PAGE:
BAGUIO CITY – The city general services office is fastracking the repair of the two Environmental Recycling System (ERS) machines based in the old Irisan dumpsite to allow the continuous conversion of some forty-five tons of biodegradable waste into compost fertilizer for the use of organic farmers.
City General Services Officer Romeo D. Concio said wielding works are being done inside the boiler of one of the ERS machines but it has been difficult to do such works without added measures to ensure the safety of wielders that is why it took some time for them to complete the repair works.
“We are about to complete the repair works in one of our ERS machines while we are half processing the biodegradable waste being brought to the area as well as the spraying of deodorizer to remove the foul odor in the area,”Concio stressed.
The city official said the complaint of the residents on the foul odor emanating from the unprocessed biodegradable waste has been contained and that they are continuously monitoring the situation of the ERS machines so that appropriate immediate repair works could be done in case problems arise while processing is on-going.
According to him, the ERS machines had always been operational in the conversion of the city’s biodegradable waste into compost fertilizer since it was purchased by the city government sometime in 2011 contrary to what had been projected during the election period by some of the critics of the city’s leadership that the machines were no longer operational.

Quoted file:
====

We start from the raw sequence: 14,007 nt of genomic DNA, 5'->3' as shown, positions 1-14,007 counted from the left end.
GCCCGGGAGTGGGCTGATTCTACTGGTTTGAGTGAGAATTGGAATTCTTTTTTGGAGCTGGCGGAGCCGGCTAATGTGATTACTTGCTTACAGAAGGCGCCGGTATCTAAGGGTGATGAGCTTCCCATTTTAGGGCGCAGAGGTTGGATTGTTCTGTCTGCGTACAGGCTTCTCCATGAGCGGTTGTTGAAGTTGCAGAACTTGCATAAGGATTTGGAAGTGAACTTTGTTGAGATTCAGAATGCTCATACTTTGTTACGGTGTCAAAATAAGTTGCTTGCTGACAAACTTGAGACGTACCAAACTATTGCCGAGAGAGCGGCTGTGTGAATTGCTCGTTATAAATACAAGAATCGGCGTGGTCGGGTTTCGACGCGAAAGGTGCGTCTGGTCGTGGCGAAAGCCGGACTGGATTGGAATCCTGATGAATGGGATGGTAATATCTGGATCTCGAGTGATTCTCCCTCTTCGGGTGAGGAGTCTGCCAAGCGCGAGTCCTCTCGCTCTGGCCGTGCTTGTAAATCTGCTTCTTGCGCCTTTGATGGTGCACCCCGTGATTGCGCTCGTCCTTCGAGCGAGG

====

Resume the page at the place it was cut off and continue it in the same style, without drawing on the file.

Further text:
He said the city is trying its best to make one of the machines fully operational before the end of the week so that the generated biodegradable waste will not pile up in the closed dumpsite and for the continuity of the availability of supply of the compost fertilizer which is slowly being hauled out of the area by interested suppliers of the agriculture department.
It was learned that the two ERS machines can convert some 48 tons of biodegradable waste into compost fertilizer daily and of the total volume of garbage being fed into the machines, it produces some 30 percent high grade compost fertilizer.
The operation of the ERS machines will be part of the latest technologies of environmentally-friendly methods of garbage disposal that will be included in the city’s projected integrated solid waste disposal facility which will be situated either in the 139-hectare city-owned property in Sto. Tomas School area, or in the Antamok open pit site of the Benguet Corporation in Itogon, Benguet.
Aside from the conversion of the city’s biodegradable waste into compost fertilizer and the taking of recyclable waste by volunteers of the city, the generated residual waste is being hauled out of the city to the sanitary landfill in Capas, Tarlac where more or less 130 tons of residual waste are being shipped out daily by the city’s hauler.
By Dexter A. See